LEWISBURG, Pa. — Astronomy expert Chris Impey will visit Bucknell University March 6 and 7 as a Phi Beta Scholar. He will give three talks Tuesday, March 6, all of which are free to the public.
Impey will discuss "Teaching with Electrons" at 8:15 a.m. in the Teaching and Learning Center in Bertrand Library. Focusing on the problem of engaging students in large enrollment classes, he will discuss how to use technology to reach every student in the class. Because of space limitations, please email firstname.lastname@example.org to reserve a seat.
Impey will give the talk, "The End of the World: Astronomy Meets Eschatology," at 4 p.m. in Olin 268. Impey will examine the 'ultimate in disaster' from an astronomer's perspective and consider the myriad ways our universe might end. "The End of the World has been discussed in various contexts ranging from the Biblical to science fiction," said Ned Ladd, associate professor of physics and astronomy at Bucknell. "Despite the rather depressing nature of the subject matter, this talk is really engaging. It addresses some of the remarkable aspects regarding the structure and evolution of our universe."
Impey will give the talk, "Cosmic Evolution: From Big Bang to Biology," at 7:30 p.m. in Olin 268. This talk will cover how the evolving universe led to the chemical ingredients of life and the planetary sites for life, and will present an estimate of the number of habitable planets in the galaxy. "The entire sweep of evolution is covered, from big bang to brains, with some amazing facts about the universe thrown in along the way," said Ladd.
A University Distinguished Professor in the department of astronomy at the University of Arizona, Impey is the recipient of 11 teaching awards . In 2002 he was named the National Science Foundation Distinguished Teaching Scholar as well as the Arizona Teacher of the Year by the Carnegie Foundation, and in 2005 he was selected a Galileo Circle Scholar, the College of Science's highest honor.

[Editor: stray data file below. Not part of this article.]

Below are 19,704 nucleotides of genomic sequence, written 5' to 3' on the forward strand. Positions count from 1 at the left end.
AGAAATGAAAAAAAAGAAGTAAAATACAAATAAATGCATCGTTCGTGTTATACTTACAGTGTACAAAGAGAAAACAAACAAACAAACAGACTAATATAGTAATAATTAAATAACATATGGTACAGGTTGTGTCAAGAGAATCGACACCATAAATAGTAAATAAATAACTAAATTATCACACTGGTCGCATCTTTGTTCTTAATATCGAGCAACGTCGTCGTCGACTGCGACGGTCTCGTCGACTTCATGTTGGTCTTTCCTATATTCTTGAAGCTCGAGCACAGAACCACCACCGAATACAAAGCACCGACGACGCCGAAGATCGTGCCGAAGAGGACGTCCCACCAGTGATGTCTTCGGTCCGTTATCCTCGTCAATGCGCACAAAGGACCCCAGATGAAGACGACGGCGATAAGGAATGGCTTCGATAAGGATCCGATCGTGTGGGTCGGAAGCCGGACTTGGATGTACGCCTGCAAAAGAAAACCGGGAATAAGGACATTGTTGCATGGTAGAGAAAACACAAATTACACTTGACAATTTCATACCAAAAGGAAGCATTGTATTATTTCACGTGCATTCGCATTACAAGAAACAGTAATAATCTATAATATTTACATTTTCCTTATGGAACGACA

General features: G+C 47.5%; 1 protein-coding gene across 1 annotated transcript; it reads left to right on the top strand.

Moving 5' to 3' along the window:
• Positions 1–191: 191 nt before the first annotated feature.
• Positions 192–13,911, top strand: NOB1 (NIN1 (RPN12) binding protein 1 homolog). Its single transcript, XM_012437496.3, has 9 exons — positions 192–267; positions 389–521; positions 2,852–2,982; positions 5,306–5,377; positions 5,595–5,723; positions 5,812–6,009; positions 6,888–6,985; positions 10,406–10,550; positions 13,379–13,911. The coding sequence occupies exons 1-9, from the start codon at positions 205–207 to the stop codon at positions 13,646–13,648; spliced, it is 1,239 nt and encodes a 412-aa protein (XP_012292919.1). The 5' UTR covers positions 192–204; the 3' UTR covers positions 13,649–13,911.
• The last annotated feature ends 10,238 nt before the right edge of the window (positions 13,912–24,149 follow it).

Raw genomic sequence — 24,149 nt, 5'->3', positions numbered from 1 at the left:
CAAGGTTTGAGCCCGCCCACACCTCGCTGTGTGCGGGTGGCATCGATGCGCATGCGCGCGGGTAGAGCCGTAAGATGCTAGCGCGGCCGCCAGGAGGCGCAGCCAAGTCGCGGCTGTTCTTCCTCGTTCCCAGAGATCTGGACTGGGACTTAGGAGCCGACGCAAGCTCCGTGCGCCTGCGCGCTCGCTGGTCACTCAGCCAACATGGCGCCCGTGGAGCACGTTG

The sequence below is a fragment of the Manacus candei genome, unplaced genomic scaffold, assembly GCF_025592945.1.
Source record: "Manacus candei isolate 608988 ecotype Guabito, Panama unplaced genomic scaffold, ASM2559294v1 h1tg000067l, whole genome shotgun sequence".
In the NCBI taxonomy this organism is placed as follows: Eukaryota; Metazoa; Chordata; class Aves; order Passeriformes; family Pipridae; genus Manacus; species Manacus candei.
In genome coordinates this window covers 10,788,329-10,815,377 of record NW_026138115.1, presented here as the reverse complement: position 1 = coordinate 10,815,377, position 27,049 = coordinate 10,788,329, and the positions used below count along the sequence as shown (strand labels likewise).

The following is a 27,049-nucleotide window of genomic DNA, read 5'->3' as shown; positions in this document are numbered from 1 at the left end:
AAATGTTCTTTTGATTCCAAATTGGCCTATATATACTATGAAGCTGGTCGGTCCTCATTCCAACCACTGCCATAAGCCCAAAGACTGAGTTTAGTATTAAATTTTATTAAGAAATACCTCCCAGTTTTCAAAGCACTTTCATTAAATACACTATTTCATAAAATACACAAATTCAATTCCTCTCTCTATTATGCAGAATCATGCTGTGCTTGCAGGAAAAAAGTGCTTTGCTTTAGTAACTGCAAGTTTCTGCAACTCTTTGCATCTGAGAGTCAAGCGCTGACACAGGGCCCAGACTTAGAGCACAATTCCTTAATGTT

Impey created the Astronomica Web site, which provides students with interactive tools and instructional technology, and has been instrumental in curriculum development in astrobiology. His research interests are in observational cosmology, gravitational lensing, and the evolution and structure of galaxies.
The co-author of two textbooks, The Cosmic Journey and Universe Revealed, Impey serves as vice-president of the American Astronomical Society and is a member of its astronomy education board and the editorial board of Astronomy Education Review. He has been a Harlow Shapley visiting lecturer for the AAS, and in 1998 received the Slipher Award from the National Academy of Sciences.
Phi Beta Kappa is one of the nation's oldest and most prestigious undergraduate honor societies. Five students at the College of William & Mary founded Phi Beta Kappa in 1776, during the American Revolution. For over two and a quarter centuries, the Society has embraced the principles of freedom of inquiry and liberty of thought and expression. Today, the organization has more than 600,000 members in 276 chapters at the nation's premier universities.
Posted Feb. 28, 2007
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